October 31, 2009 - October 31, 2010
VERY Postmortem: Mummies and Medicine
Legion of Honor, Gallery 1
“You have so often shown an attitude of friendly cooperation with us, and of sympathetic understanding of the problems of small museums, that now I am emboldened to ask of you and the de Young Museum a very great favor. We need an Egyptian mummy!”
This was the urgent plea from the director of the Haggin Museum in Stockton, California, in October 1944 to Dr. Walter Heil, director of the de Young Museum. Dr. Heil’s reply in the affirmative arrived the following month, and soon after that the museum’s mummy was shipped to Stockton, where it has been ever since. This exhibition is a homecoming celebration marking the return of the mummy of Irethorrou, one of four human examples in the Museums’ collection, to the Fine Arts Museums. (The Museums also own a crocodile mummy, currently on loan to the California Academy of Sciences.)
Nothing about the ancient Egyptians has captured the imagination more than their mummies. There is something spellbinding about peering into the face of a person who lived several thousand years ago, and few things make the ancient Egyptians come to life more than their remains.
To the ancient Egyptians, the preservation of the body was an important factor in attaining and maintaining an afterlife. Mummification evolved from the concept of preserving the body as a receptacle for the life force, which survives after death. Although great numbers of mummies were exported as “curiosities,” they have been an underestimated and underutilized resource that is finally becoming recognized as a rich site of preserved material. Today modern scientific examinations of these relics are providing exciting new insights into the conditions under which these individuals lived, bringing us even closer to an understanding of who they were.
The priest Irethorrou was buried in a vast but little-known cemetery in Akhmim (an important city in Middle Egypt, on the east bank of the Nile) about 2,600 years ago. The result of examinations on this mummy represents the core of the exhibition. It is currently undergoing a state-of-the-art, non-invasive technological study as part of the effort of the Akhmim Mummy Studies Consortium to gather computer-scanned images of mummies from this site. Together with other examples, these examinations are bringing to life Egypt’s final era of greatness during the Late Period from the 26th Saite Dynasty (664–525 b.c.) and later. By means of CT (computerized tomography) scans and other tests, these Egyptologists and scientists pinpoint the age, sex, and health of these individuals, and through forensic facial reconstruction they observe family resemblances. In addition to the mummy of Irethorrou and three-dimensional images gleaned from its CT scans, this exhibition also includes other Egyptian “cult of the dead” antiquities and historic prints that reveal our ongoing fascination with mummies.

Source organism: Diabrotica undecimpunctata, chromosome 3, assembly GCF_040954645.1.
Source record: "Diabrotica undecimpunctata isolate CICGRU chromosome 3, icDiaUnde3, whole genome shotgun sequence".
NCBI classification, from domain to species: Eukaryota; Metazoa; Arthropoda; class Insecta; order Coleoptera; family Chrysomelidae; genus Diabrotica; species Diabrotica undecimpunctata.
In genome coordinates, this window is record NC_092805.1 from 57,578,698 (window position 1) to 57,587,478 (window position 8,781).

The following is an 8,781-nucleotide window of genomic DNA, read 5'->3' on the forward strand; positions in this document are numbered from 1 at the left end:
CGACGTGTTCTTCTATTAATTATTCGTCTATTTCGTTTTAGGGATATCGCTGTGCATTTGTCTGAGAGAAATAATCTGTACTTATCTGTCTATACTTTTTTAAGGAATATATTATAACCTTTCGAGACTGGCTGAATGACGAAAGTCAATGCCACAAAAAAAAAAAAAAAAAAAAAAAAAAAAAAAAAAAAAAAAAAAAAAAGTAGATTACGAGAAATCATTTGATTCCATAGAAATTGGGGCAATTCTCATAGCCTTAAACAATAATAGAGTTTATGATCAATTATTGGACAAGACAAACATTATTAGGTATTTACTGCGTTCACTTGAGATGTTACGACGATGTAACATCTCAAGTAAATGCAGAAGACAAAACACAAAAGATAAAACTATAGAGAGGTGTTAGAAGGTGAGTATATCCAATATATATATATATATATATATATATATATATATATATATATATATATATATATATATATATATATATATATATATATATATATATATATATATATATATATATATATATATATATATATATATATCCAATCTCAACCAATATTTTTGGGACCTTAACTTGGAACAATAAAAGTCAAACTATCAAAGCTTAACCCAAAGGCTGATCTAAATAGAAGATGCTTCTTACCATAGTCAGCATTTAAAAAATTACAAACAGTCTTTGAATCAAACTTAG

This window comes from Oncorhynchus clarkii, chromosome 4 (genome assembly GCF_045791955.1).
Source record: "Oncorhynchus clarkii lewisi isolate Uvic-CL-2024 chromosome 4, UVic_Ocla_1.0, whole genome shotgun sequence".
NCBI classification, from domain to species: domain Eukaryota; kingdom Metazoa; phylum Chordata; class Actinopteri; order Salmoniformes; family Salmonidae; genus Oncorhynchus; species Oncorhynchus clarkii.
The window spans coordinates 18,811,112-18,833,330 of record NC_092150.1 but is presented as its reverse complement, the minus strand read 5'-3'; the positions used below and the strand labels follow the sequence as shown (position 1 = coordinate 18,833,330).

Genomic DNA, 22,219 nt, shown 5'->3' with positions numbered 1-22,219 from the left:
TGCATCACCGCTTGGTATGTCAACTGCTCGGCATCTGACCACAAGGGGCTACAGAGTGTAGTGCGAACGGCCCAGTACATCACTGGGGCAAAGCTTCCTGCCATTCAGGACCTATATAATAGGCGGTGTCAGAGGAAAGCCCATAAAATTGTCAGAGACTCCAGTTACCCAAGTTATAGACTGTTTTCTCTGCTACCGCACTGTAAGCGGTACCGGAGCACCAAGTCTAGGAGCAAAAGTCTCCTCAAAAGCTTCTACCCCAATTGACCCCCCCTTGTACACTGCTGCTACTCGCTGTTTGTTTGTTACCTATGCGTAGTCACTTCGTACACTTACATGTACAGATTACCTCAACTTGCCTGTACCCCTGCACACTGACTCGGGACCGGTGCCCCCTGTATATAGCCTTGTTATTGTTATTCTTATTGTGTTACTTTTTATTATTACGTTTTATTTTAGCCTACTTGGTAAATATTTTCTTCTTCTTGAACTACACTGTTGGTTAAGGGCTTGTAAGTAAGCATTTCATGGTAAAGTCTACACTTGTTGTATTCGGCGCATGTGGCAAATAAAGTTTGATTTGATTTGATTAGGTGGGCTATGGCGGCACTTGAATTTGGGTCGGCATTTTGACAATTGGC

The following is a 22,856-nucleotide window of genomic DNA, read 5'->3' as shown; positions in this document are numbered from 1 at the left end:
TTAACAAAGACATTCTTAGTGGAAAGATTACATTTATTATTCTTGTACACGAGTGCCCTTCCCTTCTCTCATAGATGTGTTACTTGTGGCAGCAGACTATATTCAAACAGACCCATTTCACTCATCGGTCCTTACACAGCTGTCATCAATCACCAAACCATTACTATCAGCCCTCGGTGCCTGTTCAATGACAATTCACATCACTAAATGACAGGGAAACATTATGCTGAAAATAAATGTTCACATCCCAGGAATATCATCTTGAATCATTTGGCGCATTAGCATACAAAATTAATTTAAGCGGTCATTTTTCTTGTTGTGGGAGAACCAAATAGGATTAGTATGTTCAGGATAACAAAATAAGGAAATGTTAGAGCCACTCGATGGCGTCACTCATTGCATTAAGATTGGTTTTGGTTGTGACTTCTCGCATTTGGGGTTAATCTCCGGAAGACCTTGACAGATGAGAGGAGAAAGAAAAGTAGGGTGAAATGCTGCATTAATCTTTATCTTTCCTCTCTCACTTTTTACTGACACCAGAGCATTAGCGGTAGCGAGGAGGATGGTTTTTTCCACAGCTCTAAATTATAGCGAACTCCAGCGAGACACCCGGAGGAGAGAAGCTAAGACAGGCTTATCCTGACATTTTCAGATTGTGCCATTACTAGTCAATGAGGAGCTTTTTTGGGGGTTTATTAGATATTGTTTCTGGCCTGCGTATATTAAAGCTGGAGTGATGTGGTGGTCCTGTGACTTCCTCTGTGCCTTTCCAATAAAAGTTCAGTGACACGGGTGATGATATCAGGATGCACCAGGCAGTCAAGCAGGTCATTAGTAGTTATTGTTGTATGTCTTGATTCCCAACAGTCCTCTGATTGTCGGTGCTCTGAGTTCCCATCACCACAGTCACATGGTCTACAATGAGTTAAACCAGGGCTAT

Hundreds of mummies have been excavated from Akhmim. These are now found across the United States and the world. One of them will now make its way back to San Francisco after 65 years to be CT scanned at Stanford University. It will then be included in the Akhmim study and featured in this fascinating exhibition that combines art with modern science.
About Exhibitions at the Ancient Art Council
Exhibitions are an important aspect of a curatorial department. The Ancient Art Department has organized and mounted over the years exhibitions showcasing art from different ancient cultures in the Mediterranean. Some of these exhibitions are also accompanied by scholarly catalogues written, edited, or with contributions by the curator in charge of Ancient Art and Interpretation, and published by the Publications Department. Exhibitions, like publications, fulfill the fundamental commitment of the Department to education, research, and scholarship.